FWIW: Three messages posted to the “Messages” page today. Cheers!
Do not conform to the pattern of this world, but be transformed by the renewing of your mind. Then you will be able to test and approve what God’s will is—his good, pleasing and perfect will.
Romans 12:2 (NIV)
I realized somewhere along my life journey that I had a tape recorder playing in my head. The recording was a montage of voices of the past and negative blurts that had clung to my soul as though someone had stuck them there with velcro. The recording played on a loop in my head like Muzac in a department store. I was largely unaware of it most of the time, but the recording played over and over and over again reinforcing certain negative messages:
- I’m not a good enough person
- I’m not a good enough husband
- I’m not a good enough dad
- If people really knew me they’d reject me
- I’m such an idiot
- I don’t have a clue what I’m doing
- I’m never going to be [fill in the blank]
- I’m such a hopeless wretch, God won’t really forgive me
There came a point in my journey when I became aware of these shame-full messages whispering in the background of my consciousness. I began to realize just how insidious and powerful they were in framing my self image, my perspective, and even my behaviors. They contributed to nagging attitudes of insecurity and defeat.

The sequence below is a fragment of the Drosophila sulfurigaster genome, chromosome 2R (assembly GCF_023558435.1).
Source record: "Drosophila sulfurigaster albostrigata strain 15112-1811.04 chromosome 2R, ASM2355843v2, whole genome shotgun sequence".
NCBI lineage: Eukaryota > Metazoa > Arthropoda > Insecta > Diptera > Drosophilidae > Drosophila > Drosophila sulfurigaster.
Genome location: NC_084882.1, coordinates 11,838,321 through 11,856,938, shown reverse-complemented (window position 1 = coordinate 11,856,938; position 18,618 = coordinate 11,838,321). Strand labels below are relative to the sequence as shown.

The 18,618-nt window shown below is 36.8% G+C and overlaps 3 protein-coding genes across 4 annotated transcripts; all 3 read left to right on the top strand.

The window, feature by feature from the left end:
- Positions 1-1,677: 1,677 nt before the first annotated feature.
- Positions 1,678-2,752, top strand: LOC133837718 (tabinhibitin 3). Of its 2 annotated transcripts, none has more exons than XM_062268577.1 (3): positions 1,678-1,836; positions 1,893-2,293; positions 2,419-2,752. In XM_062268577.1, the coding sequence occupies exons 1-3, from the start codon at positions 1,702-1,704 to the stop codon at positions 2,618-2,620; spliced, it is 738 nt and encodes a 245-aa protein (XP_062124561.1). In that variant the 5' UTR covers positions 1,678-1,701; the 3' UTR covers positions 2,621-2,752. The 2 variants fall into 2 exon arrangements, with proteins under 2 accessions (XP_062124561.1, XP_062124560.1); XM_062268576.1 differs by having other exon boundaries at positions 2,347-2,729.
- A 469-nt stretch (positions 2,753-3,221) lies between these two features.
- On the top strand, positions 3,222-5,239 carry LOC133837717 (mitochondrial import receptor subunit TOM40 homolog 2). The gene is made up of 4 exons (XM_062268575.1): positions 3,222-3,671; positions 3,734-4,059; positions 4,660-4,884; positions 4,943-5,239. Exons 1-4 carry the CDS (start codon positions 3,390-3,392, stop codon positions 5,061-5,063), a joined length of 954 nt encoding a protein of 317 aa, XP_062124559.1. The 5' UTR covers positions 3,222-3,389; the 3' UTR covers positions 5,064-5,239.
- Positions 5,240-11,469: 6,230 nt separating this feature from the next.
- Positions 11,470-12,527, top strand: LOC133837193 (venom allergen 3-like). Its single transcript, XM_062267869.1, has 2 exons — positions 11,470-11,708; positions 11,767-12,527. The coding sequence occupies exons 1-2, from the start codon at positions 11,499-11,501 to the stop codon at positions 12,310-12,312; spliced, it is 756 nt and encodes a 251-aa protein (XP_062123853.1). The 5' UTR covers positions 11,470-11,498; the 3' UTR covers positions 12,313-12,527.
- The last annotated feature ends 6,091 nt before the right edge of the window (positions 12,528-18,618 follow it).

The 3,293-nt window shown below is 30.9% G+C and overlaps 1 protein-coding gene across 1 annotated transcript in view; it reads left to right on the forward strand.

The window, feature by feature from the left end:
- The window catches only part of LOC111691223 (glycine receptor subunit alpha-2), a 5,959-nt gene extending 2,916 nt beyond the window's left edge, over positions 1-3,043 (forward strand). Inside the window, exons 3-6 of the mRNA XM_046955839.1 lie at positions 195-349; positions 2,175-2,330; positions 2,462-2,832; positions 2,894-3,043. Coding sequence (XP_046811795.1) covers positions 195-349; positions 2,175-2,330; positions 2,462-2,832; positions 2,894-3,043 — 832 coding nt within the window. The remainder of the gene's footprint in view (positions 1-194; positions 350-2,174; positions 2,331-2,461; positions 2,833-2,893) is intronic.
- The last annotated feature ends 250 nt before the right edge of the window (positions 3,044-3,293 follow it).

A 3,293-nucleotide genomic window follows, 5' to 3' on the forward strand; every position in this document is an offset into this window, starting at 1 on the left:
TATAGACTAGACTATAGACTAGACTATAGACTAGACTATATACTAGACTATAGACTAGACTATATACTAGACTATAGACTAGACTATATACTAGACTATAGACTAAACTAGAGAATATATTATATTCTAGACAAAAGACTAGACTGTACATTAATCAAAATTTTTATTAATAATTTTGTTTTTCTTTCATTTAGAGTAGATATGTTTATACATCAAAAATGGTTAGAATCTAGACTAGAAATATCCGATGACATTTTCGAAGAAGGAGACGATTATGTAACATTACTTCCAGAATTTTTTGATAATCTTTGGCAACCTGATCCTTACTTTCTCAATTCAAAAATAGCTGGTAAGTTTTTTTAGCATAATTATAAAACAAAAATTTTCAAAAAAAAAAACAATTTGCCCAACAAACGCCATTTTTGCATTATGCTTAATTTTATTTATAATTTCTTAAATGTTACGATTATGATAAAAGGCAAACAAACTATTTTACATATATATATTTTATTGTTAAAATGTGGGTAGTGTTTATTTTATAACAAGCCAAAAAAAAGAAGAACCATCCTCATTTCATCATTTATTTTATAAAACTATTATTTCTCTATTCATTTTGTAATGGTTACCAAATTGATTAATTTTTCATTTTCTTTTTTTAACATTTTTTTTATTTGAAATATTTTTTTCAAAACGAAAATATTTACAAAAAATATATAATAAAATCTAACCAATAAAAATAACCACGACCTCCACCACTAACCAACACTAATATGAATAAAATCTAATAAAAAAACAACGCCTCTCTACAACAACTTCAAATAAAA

I began to listen more carefully. I began to write these negative blurts down as I heard them and then identified them. Where possible, I identified the source of that negative blurt from my past. If possible, I tried to identify how and when it was that I came to believe that negative message about myself. I brought them out into the light of day and examined them thoroughly, memorizing what they looked life, sounded like, and felt like.
I began consciously, day-by-day, to create a new recording. This recording was based on affirming messages sourced on what God says about me:
- I am loved
- I am fearfully and wonderfully made
- I am forgiven, my sins remembered no more
- I am purified from all unrighteousness
- I am blessed
- I am a child of God
- I am an heir of God
- I am the light of the world
- I am the salt of the earth
- I am more than a conqueror
- I am enriched in every way